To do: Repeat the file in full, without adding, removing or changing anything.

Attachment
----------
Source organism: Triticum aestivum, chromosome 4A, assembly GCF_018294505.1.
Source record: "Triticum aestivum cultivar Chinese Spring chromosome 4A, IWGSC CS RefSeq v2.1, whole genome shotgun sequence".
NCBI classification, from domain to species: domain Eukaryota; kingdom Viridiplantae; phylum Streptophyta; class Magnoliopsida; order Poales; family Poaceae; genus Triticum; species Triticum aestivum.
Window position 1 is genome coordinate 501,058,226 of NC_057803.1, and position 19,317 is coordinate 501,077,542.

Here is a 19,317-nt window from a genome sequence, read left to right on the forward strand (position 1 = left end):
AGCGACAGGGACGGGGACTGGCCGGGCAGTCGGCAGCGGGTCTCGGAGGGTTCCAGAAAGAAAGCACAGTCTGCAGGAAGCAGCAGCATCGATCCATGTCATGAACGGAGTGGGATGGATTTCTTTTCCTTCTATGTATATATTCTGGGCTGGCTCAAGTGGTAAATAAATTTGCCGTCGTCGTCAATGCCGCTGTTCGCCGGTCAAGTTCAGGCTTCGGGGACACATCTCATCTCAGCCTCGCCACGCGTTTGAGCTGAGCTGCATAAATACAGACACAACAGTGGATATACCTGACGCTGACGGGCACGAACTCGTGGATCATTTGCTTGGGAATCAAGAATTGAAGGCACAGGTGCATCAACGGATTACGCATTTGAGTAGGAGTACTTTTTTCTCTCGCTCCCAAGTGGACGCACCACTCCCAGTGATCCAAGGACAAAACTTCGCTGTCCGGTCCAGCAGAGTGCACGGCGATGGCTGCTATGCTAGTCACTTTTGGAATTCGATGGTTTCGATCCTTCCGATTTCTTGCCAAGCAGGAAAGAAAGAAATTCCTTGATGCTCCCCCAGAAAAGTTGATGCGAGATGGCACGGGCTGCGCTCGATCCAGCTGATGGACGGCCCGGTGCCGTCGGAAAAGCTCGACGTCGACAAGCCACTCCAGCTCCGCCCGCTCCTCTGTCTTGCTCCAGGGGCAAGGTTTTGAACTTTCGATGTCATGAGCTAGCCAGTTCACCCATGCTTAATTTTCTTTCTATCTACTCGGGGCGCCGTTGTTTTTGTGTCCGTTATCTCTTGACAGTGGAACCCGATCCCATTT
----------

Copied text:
Source organism: Triticum aestivum, chromosome 4A, assembly GCF_018294505.1.
Source record: "Triticum aestivum cultivar Chinese Spring chromosome 4A, IWGSC CS RefSeq v2.1, whole genome shotgun sequence".
NCBI classification, from domain to species: domain Eukaryota; kingdom Viridiplantae; phylum Streptophyta; class Magnoliopsida; order Poales; family Poaceae; genus Triticum; species Triticum aestivum.
Window position 1 is genome coordinate 501,058,226 of NC_057803.1, and position 19,317 is coordinate 501,077,542.

Here is a 19,317-nt window from a genome sequence, read left to right on the forward strand (position 1 = left end):
AGCGACAGGGACGGGGACTGGCCGGGCAGTCGGCAGCGGGTCTCGGAGGGTTCCAGAAAGAAAGCACAGTCTGCAGGAAGCAGCAGCATCGATCCATGTCATGAACGGAGTGGGATGGATTTCTTTTCCTTCTATGTATATATTCTGGGCTGGCTCAAGTGGTAAATAAATTTGCCGTCGTCGTCAATGCCGCTGTTCGCCGGTCAAGTTCAGGCTTCGGGGACACATCTCATCTCAGCCTCGCCACGCGTTTGAGCTGAGCTGCATAAATACAGACACAACAGTGGATATACCTGACGCTGACGGGCACGAACTCGTGGATCATTTGCTTGGGAATCAAGAATTGAAGGCACAGGTGCATCAACGGATTACGCATTTGAGTAGGAGTACTTTTTTCTCTCGCTCCCAAGTGGACGCACCACTCCCAGTGATCCAAGGACAAAACTTCGCTGTCCGGTCCAGCAGAGTGCACGGCGATGGCTGCTATGCTAGTCACTTTTGGAATTCGATGGTTTCGATCCTTCCGATTTCTTGCCAAGCAGGAAAGAAAGAAATTCCTTGATGCTCCCCCAGAAAAGTTGATGCGAGATGGCACGGGCTGCGCTCGATCCAGCTGATGGACGGCCCGGTGCCGTCGGAAAAGCTCGACGTCGACAAGCCACTCCAGCTCCGCCCGCTCCTCTGTCTTGCTCCAGGGGCAAGGTTTTGAACTTTCGATGTCATGAGCTAGCCAGTTCACCCATGCTTAATTTTCTTTCTATCTACTCGGGGCGCCGTTGTTTTTGTGTCCGTTATCTCTTGACAGTGGAACCCGATCCCATTT